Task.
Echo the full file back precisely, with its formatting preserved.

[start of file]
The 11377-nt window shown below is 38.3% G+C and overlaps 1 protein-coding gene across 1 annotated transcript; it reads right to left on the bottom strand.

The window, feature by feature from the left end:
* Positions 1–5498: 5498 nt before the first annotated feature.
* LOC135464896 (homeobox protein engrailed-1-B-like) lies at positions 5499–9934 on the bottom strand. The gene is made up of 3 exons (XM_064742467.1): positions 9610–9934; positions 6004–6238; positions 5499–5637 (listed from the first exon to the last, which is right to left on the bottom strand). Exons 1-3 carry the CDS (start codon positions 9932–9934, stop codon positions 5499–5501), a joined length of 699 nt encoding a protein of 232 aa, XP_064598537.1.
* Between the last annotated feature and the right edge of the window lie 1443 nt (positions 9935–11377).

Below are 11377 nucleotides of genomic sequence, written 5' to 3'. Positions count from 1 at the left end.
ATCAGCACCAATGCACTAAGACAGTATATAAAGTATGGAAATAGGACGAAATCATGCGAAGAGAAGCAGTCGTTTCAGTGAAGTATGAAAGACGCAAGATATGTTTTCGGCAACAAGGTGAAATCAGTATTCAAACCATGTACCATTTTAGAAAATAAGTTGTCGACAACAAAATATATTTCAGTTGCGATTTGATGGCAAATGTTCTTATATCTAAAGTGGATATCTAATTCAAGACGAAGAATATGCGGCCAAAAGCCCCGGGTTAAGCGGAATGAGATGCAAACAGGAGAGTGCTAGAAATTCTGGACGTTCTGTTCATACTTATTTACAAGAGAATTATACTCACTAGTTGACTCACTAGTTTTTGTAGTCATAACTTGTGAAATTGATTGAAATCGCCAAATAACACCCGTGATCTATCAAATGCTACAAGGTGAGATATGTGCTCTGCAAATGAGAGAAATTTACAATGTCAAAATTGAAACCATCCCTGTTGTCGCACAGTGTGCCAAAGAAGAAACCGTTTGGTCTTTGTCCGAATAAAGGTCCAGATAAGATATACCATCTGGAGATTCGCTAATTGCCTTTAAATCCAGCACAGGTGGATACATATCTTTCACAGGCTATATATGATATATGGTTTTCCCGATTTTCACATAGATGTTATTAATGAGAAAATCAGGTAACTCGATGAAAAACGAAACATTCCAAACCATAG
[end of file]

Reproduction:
The 11377-nt window shown below is 38.3% G+C and overlaps 1 protein-coding gene across 1 annotated transcript; it reads right to left on the bottom strand.

The window, feature by feature from the left end:
* Positions 1–5498: 5498 nt before the first annotated feature.
* LOC135464896 (homeobox protein engrailed-1-B-like) lies at positions 5499–9934 on the bottom strand. The gene is made up of 3 exons (XM_064742467.1): positions 9610–9934; positions 6004–6238; positions 5499–5637 (listed from the first exon to the last, which is right to left on the bottom strand). Exons 1-3 carry the CDS (start codon positions 9932–9934, stop codon positions 5499–5501), a joined length of 699 nt encoding a protein of 232 aa, XP_064598537.1.
* Between the last annotated feature and the right edge of the window lie 1443 nt (positions 9935–11377).

Below are 11377 nucleotides of genomic sequence, written 5' to 3'. Positions count from 1 at the left end.
ATCAGCACCAATGCACTAAGACAGTATATAAAGTATGGAAATAGGACGAAATCATGCGAAGAGAAGCAGTCGTTTCAGTGAAGTATGAAAGACGCAAGATATGTTTTCGGCAACAAGGTGAAATCAGTATTCAAACCATGTACCATTTTAGAAAATAAGTTGTCGACAACAAAATATATTTCAGTTGCGATTTGATGGCAAATGTTCTTATATCTAAAGTGGATATCTAATTCAAGACGAAGAATATGCGGCCAAAAGCCCCGGGTTAAGCGGAATGAGATGCAAACAGGAGAGTGCTAGAAATTCTGGACGTTCTGTTCATACTTATTTACAAGAGAATTATACTCACTAGTTGACTCACTAGTTTTTGTAGTCATAACTTGTGAAATTGATTGAAATCGCCAAATAACACCCGTGATCTATCAAATGCTACAAGGTGAGATATGTGCTCTGCAAATGAGAGAAATTTACAATGTCAAAATTGAAACCATCCCTGTTGTCGCACAGTGTGCCAAAGAAGAAACCGTTTGGTCTTTGTCCGAATAAAGGTCCAGATAAGATATACCATCTGGAGATTCGCTAATTGCCTTTAAATCCAGCACAGGTGGATACATATCTTTCACAGGCTATATATGATATATGGTTTTCCCGATTTTCACATAGATGTTATTAATGAGAAAATCAGGTAACTCGATGAAAAACGAAACATTCCAAACCATAG